Ben Goertzel has been running the annual Artificial General Intelligence (AGI) conference since 2008, and the 15th edition was back in person this year. It was held over four days in August in Seattle, and I was lucky enough to be able to attend.
It was a blast. A particular highlight was the workshop on AGI in fintech, and especially the discussion on the use of Deep Reinforcement Learning in portfolio management. Given the very natural reward signal, what could an AlphaZero/MuZero-type system do there? Perhaps one day the world will be prepared to know.
Ben coined the term Artificial General Intelligence back In the early 2000s to differentiate real AI from what artificial intelligence had become by then, which was essentially the boring, mundane stuff taught in textbooks like Russell’s and Norvig’s Artificial intelligence: A Modern Approach.
Back in the mid-1950s, it seemed reasonable to suppose that a few people working for a couple of months over the summer might crack the hard problem of human-level intelligence. That didn’t prove to be the case, but the dream lived on, and Ben was one of the few voices crying in the wilderness that we should be thinking about and trying to build systems that reproduce the full richness and generality of human intelligence.
AI certainly has been having a moment as of late:
- Deep Learning (think image recognition like Bing Reverse Image Search)
- Deep Reinforcement Learning (AlphaGo beating the best go player in the world, and AlphaFold cracking the protein folding problem)
- Transformer-Based Large Language Models (systems like GPT-3 and BERT that can write articles on pretty much any subject and flexibly carry out novel tasks when prompted)
These could be called AGI-adjacent AI, although researchers like Ben are keen on developing systems that try explicitly to implement models of cognition rather than just building larger and larger neural nets trained by backpropagation on huge datasets.
And AGI is finally having its own moment: John Carmack, the legendary programmer of Wolfenstein 3D, Doom, and Quake, announced in August he had raised $20M for his own AGI startup.
What does Artificial General Intelligence have to do with APIs?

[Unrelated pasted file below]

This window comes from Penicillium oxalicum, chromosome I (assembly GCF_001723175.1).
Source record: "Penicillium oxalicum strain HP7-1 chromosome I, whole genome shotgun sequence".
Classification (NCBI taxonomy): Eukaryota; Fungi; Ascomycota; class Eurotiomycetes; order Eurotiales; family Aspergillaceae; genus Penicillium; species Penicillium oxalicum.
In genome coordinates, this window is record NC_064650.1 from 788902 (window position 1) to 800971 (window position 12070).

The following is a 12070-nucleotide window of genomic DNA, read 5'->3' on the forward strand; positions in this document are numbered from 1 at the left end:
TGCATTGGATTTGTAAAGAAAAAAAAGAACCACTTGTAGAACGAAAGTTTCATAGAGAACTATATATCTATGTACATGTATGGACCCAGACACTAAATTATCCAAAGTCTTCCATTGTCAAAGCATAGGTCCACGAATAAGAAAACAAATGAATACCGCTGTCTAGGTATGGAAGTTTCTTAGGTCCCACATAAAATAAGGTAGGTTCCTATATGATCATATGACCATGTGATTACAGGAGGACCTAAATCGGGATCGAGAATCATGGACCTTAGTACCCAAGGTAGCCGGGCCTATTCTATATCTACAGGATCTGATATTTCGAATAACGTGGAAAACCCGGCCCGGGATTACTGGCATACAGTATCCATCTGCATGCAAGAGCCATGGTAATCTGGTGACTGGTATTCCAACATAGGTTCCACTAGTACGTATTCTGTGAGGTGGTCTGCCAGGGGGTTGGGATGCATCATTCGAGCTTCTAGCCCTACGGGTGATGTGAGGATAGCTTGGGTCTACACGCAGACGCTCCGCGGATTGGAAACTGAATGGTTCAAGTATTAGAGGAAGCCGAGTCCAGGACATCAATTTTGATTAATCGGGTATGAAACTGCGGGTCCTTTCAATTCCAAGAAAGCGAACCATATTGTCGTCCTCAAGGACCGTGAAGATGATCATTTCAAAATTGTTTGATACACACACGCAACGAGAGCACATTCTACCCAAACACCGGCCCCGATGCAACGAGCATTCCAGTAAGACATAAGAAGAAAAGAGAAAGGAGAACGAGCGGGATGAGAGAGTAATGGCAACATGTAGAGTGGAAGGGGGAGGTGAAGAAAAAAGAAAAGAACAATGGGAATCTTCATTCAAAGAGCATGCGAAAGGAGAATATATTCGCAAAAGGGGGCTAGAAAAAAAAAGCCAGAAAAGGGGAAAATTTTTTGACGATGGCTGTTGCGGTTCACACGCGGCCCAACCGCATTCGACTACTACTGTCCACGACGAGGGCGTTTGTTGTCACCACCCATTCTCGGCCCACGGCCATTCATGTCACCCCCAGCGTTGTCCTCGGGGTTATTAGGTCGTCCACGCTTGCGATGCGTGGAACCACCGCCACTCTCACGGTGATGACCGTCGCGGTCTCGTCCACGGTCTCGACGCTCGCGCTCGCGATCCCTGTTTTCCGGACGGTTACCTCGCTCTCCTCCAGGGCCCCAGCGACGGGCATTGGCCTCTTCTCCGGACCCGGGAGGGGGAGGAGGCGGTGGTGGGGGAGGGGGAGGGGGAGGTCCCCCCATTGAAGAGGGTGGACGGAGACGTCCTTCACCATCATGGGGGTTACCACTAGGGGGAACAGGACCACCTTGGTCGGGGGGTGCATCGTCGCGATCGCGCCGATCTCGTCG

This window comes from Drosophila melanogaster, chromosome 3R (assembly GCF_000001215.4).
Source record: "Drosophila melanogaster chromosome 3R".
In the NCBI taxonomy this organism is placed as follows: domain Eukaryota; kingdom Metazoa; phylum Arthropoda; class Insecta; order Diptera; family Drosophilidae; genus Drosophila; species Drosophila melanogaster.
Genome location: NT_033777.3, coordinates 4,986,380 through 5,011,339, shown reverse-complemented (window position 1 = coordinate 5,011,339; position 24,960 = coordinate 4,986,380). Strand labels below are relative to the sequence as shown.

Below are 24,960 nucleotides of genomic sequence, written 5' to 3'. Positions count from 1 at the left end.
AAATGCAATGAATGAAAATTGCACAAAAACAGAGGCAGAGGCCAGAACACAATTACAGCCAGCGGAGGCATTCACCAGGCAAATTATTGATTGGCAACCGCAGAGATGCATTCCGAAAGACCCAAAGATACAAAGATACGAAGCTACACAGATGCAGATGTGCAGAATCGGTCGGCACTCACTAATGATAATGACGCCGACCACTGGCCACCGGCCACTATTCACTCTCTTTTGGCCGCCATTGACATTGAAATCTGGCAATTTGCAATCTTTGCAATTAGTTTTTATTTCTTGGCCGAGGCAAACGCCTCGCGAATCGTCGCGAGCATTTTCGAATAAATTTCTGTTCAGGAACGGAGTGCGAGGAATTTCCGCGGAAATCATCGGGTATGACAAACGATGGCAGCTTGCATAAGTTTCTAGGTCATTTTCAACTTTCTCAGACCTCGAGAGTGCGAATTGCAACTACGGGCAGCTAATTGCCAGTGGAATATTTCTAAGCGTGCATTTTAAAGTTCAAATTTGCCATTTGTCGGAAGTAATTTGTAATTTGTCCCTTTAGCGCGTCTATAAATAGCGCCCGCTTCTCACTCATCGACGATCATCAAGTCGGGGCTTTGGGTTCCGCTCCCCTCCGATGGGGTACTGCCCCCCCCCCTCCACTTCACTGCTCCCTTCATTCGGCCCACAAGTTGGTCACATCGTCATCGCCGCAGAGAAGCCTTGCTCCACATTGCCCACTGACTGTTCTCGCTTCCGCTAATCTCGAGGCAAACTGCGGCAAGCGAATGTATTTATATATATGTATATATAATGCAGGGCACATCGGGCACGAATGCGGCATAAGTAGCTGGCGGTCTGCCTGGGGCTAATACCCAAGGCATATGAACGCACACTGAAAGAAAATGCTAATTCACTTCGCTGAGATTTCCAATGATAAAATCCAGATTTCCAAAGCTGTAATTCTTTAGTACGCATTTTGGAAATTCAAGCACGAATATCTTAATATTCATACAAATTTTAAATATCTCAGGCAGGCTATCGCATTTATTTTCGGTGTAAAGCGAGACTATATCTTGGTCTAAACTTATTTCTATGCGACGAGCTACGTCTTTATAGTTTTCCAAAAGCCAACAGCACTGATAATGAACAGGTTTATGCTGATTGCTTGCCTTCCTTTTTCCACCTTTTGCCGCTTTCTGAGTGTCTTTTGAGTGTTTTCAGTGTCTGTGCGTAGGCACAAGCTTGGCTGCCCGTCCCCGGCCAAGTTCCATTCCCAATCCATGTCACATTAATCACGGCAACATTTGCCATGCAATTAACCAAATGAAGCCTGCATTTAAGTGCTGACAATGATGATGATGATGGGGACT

There’s been a lot of buzz in recent weeks around the DALL-E text-to-image generation systems, which build on GPT-3 to generate novel images based on text prompt. An interesting thing here is that the system can create a huge variety of types and styles of pictures as well as being to understand (“understand”) text.
OpenAI explicitly states that DALL-E doesn’t have an API. But what they mean is that it doesn’t have a public API. The DALL-E prompt you type in is an API. It’s just that you can’t use it programmatically on an industrial scale, and you don’t know all the things that the API can do because OpenAI keeps that to itself.
Google Translate has a public API, as does Microsoft Translator. The quality of computer translation has improved exponentially over the past decade––first because of Deep Learning, and then through the magic of Large Language Models. These systems can be considered examples of proto-AGI.
If you are paying to use these systems as part of your business’s production environment, you will be accessing the proto-AGI over an API because that’s the point of an API––to allow web services to be accessed flexibly and data and information to be exchanged at scale.
And you will want the API to work properly, so it should be monitored actively––which is our mandate here at APImetrics.
My big takeaway from AGI-22 is that we are on track to create AGI by the end of this decade. At the very least, we are going to have a plethora of DALL-E-like and GPT-3-like systems that are increasingly capable and increasingly useful for businesses and private individuals.
Most companies and people aren’t going to be building or training their own systems from scratch but are going to be consuming them over APIs. Given how much value AGI is going to be created for the global economy, we can see that APIs are going to be even more important to the Earth’s IT ecosystem and noosphere than already are.
So, strap in. It’s going to be a wild decade.
And this leaves aside using (proto-)AGI to monitor APIs or analyze API data or design, test, and manage APIs. This will be the subject of my next blog post, so stay tuned!